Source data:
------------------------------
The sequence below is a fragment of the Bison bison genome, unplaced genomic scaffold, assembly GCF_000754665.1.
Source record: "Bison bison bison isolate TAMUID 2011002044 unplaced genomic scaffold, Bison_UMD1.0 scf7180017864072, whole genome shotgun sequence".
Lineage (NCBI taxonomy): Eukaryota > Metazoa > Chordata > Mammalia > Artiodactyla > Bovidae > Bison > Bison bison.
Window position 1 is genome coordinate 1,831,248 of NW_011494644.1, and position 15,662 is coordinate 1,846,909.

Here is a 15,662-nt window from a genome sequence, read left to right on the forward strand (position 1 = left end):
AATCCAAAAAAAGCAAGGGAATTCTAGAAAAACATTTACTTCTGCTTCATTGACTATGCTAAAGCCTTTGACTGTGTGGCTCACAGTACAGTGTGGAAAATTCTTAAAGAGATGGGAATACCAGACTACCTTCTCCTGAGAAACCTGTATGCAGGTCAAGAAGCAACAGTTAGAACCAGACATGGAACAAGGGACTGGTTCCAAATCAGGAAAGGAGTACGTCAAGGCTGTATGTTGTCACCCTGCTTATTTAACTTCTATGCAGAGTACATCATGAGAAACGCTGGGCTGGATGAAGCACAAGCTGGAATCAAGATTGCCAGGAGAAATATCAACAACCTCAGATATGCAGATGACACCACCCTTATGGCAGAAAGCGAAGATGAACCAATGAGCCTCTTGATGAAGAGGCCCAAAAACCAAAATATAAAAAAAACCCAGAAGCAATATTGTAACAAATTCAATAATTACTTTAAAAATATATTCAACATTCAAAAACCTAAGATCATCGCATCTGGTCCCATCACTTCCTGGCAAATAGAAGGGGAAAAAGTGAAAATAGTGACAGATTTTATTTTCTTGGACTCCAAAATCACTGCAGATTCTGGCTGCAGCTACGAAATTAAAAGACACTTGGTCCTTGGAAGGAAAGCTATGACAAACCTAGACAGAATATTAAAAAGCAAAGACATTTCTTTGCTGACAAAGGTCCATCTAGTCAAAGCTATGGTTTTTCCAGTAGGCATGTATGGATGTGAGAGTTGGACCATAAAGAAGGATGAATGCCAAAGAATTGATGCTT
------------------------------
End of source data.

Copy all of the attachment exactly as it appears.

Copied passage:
The sequence below is a fragment of the Bison bison genome, unplaced genomic scaffold, assembly GCF_000754665.1.
Source record: "Bison bison bison isolate TAMUID 2011002044 unplaced genomic scaffold, Bison_UMD1.0 scf7180017864072, whole genome shotgun sequence".
Lineage (NCBI taxonomy): Eukaryota > Metazoa > Chordata > Mammalia > Artiodactyla > Bovidae > Bison > Bison bison.
Window position 1 is genome coordinate 1,831,248 of NW_011494644.1, and position 15,662 is coordinate 1,846,909.

Here is a 15,662-nt window from a genome sequence, read left to right on the forward strand (position 1 = left end):
AATCCAAAAAAAGCAAGGGAATTCTAGAAAAACATTTACTTCTGCTTCATTGACTATGCTAAAGCCTTTGACTGTGTGGCTCACAGTACAGTGTGGAAAATTCTTAAAGAGATGGGAATACCAGACTACCTTCTCCTGAGAAACCTGTATGCAGGTCAAGAAGCAACAGTTAGAACCAGACATGGAACAAGGGACTGGTTCCAAATCAGGAAAGGAGTACGTCAAGGCTGTATGTTGTCACCCTGCTTATTTAACTTCTATGCAGAGTACATCATGAGAAACGCTGGGCTGGATGAAGCACAAGCTGGAATCAAGATTGCCAGGAGAAATATCAACAACCTCAGATATGCAGATGACACCACCCTTATGGCAGAAAGCGAAGATGAACCAATGAGCCTCTTGATGAAGAGGCCCAAAAACCAAAATATAAAAAAAACCCAGAAGCAATATTGTAACAAATTCAATAATTACTTTAAAAATATATTCAACATTCAAAAACCTAAGATCATCGCATCTGGTCCCATCACTTCCTGGCAAATAGAAGGGGAAAAAGTGAAAATAGTGACAGATTTTATTTTCTTGGACTCCAAAATCACTGCAGATTCTGGCTGCAGCTACGAAATTAAAAGACACTTGGTCCTTGGAAGGAAAGCTATGACAAACCTAGACAGAATATTAAAAAGCAAAGACATTTCTTTGCTGACAAAGGTCCATCTAGTCAAAGCTATGGTTTTTCCAGTAGGCATGTATGGATGTGAGAGTTGGACCATAAAGAAGGATGAATGCCAAAGAATTGATGCTT